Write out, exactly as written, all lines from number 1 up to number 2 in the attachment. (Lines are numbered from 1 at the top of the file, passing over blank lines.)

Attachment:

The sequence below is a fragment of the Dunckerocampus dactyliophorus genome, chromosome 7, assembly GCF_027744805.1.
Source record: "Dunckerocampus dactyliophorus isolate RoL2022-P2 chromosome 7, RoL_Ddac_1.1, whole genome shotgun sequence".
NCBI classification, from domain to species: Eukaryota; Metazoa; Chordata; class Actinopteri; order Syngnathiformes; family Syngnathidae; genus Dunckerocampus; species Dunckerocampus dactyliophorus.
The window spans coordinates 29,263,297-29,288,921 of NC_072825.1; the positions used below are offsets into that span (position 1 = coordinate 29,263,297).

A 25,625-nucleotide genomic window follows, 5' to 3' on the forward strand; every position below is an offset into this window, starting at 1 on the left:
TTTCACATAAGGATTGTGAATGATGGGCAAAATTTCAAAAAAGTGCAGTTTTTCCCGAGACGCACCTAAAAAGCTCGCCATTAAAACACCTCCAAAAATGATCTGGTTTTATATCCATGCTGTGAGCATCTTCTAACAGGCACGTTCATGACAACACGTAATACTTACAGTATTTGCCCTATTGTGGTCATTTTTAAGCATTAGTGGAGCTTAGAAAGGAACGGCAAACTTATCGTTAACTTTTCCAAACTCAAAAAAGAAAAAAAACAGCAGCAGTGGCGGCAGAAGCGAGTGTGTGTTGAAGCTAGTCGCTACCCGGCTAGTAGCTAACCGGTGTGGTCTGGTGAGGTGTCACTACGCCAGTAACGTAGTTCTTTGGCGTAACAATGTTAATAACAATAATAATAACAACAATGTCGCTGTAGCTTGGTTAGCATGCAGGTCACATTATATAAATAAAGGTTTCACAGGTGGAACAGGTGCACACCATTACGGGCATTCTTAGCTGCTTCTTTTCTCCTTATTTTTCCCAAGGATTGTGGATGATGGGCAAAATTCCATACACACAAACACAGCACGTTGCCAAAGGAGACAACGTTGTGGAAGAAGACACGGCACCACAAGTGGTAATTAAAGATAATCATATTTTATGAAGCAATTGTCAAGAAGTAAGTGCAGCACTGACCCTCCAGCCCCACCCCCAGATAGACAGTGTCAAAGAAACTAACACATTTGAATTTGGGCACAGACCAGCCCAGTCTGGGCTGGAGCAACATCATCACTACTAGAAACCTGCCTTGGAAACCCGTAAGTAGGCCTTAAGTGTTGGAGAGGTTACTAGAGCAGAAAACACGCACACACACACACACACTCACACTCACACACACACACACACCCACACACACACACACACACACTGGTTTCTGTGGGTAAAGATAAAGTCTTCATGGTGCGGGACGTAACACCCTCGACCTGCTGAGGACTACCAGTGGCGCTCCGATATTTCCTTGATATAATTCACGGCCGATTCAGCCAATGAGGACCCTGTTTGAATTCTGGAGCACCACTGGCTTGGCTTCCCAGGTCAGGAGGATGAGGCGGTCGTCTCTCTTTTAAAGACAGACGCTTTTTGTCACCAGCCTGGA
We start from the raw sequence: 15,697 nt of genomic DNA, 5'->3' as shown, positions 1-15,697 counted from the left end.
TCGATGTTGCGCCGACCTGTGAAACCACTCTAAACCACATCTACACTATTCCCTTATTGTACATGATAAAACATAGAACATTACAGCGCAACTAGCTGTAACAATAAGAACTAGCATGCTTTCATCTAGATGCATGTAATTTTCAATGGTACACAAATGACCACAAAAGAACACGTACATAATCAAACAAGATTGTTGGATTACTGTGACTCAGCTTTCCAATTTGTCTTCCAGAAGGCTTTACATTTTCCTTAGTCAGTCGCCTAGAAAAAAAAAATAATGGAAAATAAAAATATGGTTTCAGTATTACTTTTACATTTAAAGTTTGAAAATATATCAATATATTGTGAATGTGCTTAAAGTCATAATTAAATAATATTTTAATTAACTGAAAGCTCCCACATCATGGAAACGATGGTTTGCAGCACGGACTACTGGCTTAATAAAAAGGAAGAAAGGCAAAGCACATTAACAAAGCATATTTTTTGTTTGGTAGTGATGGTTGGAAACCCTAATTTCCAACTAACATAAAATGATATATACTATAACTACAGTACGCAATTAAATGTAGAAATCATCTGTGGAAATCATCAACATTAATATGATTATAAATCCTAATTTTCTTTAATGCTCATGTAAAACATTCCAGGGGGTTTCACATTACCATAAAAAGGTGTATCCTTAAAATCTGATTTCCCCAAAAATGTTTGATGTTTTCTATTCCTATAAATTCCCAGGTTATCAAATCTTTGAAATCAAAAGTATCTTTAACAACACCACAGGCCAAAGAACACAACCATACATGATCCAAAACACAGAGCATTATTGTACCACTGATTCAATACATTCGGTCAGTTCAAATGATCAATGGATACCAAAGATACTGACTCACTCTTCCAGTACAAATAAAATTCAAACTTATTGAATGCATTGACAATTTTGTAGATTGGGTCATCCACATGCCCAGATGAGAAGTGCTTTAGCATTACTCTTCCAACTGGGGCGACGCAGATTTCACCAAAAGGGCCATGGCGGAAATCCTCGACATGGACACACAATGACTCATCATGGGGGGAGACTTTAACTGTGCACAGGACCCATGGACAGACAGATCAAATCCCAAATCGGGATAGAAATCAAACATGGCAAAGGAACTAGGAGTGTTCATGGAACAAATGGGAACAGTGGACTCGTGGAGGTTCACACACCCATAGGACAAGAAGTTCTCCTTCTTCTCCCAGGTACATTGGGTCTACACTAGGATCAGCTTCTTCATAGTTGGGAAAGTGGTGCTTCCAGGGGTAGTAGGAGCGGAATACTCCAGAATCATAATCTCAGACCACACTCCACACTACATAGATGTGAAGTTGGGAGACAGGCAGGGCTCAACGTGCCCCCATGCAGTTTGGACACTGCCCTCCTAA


The sequence below is a fragment of the Dunckerocampus dactyliophorus genome, chromosome 7, assembly GCF_027744805.1.
Source record: "Dunckerocampus dactyliophorus isolate RoL2022-P2 chromosome 7, RoL_Ddac_1.1, whole genome shotgun sequence".